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At the heart of Trump's indictment, an unprecedented test of American ideals

Analysis: The one-man split screen — leading candidate and criminal suspect — is forcing a badly divided body politic to wrestle with its principles.
=Donald  Trump on the South Lawn at the White House in 2020.
Donald Trump has made history as the first former president to be indicted.Jabin Botsford / The Washington Post via Getty Images file

WASHINGTON — In becoming the first former commander in chief ever indicted Thursday, Donald Trump cemented the word that has most defined his eight years at the center of national politics: unprecedented.

Before Trump, no one had won the presidency without previous government service, no president had been impeached twice and no former president had been charged with a crime.

Trump shattered all those barriers.

Now, he is battling allegations that he tried to hide hush money payments to an adult film star paramour in 2016 while he campaigns as the front-runner for the 2024 Republican presidential nomination. He also faces possible criminal charges in Fulton County, Georgia, and in Washington, where a special prosecutor is investigating his role in the Jan. 6 insurrection.

The one-man split screen — leading candidate and criminal suspect — is forcing a badly divided body politic to wrestle with democratic principles that have never been so gravely tested.

From Trump's perspective, which is shared broadly throughout the leadership of the GOP, he is the victim of a justice system perverted to cripple the Republican Party in the next presidential election.

"This is an attack on our country the likes of which has never been seen before," he wrote in all capital letters on his Truth Social media platform Thursday. "It is likewise a continuing attack on our once free and fair elections. The USA is now a third world nation, a nation in serious decline. So sad!"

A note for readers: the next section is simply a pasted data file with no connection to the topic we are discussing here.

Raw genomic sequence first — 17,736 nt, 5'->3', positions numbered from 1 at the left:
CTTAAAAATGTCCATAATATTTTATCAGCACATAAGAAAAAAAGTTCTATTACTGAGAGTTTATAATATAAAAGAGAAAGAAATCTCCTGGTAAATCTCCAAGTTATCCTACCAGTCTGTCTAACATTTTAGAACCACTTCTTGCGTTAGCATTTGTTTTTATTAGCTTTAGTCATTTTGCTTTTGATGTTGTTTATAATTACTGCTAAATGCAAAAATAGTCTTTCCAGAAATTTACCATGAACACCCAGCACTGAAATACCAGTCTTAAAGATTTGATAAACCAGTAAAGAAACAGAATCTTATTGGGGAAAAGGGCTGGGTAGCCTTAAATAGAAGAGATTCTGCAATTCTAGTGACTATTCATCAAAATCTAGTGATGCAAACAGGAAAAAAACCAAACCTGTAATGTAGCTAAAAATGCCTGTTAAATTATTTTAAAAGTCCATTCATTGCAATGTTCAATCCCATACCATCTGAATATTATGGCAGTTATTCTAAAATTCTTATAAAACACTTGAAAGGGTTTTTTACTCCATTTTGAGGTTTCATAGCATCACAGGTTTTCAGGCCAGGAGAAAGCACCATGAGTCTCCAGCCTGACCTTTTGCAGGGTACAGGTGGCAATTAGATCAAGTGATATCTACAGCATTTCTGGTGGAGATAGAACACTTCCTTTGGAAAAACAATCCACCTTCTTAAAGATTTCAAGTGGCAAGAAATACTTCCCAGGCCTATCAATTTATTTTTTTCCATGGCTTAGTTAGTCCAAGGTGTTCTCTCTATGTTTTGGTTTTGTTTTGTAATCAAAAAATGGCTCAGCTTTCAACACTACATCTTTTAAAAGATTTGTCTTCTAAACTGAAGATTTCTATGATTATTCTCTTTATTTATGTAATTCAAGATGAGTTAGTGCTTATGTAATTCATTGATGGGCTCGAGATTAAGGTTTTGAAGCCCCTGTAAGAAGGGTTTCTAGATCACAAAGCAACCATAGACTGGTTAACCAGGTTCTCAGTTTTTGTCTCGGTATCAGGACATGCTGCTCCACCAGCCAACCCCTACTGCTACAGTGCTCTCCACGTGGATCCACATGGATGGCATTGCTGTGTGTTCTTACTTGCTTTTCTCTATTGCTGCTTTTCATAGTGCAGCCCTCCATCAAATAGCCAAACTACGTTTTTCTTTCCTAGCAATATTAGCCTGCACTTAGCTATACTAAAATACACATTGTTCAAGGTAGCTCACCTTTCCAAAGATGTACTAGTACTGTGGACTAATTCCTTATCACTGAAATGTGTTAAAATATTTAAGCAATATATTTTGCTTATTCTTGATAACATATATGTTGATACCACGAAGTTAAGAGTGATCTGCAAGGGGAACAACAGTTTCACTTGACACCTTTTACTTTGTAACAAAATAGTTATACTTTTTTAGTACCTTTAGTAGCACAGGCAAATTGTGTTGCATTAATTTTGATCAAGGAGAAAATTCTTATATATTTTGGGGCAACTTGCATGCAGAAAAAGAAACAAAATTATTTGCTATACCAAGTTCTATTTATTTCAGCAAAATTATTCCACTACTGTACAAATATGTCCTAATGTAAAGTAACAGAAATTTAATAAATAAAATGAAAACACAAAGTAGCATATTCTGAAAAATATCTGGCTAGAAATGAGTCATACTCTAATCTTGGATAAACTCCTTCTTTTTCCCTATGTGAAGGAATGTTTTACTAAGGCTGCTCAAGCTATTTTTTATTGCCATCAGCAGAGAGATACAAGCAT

The prosecution of a serious candidate for president, he and his allies maintain, is patently un-American.

His critics — a group that includes Democrats and a set of Republicans repelled by his disregard for many democratic conventions — say he is finally being held to account. They argue that the indictment is consistent with American ideals.

"No one is above the law, and everyone has the right to a trial to prove innocence," Rep. Nancy Pelosi, D-Calif., the former House speaker, wrote on Twitter.

While politicians and legal experts debate the finer points of democracy — how to balance the founders' allergies to both special privilege for public officials and abuse of prosecutorial power — the grand jurors in Manhattan were required to focus on the facts of the case in front of them. The indictment remains under seal, depriving the public of an immediate and full understanding of the charges.

Trump has said repeatedly that he committed no crime, and he denies having had a sexual relationship with Stormy Daniels, the adult film actor.

An indictment doesn't prevent him from seeking the presidency; neither would a conviction.

In fact, many Republican operatives predict that the indictment will create a rally-’round-the-flag effect that drives GOP primary voters into Trump's camp. That dynamic was evident in the speed with which Republican leaders rushed to defend him Thursday. Several potential rivals for the GOP nomination, including Florida Gov. Ron DeSantis and Virginia Gov. Glenn Youngkin, fired off statements criticizing the indictment.

The sentiment was also captured in recent interviews with GOP voters in Iowa and Texas. For Trump's most ardent fans, the prospect of a conviction isn't a deterrent in the slightest.

"I'd vote for him from jail," Vince Condra of Fredericksburg, Texas, said Saturday at a Trump rally in Waco.

Republican affinity for Trump strengthened when the possibility of an indictment came into sharp focus this month.

In a Fox News poll released Wednesday, more than a week after Trump predicted he would be arrested, he led DeSantis 54% to 24% in a multicandidate field, a gap that had doubled since a similar survey in February.

That raises the very real prospect that Trump could be defending himself as he takes a major-party nomination. Winning a nomination from a prison cell would put another line on Trump’s growing list of firsts.

There is no precedent for that, either — at least not in the U.S.

It isn’t uncommon around the world for former or current political leaders — some of them in countries that respect the rule of law — to face criminal charges. Benjamin Netanyahu, the former and current prime minister of Israel, is on trial in connection with allegations of bribery.

But whatever happens, whether Trump wins or loses in court and in the political arena, his next chapter promises to rewrite American history again. That's how he likes it: unprecedented.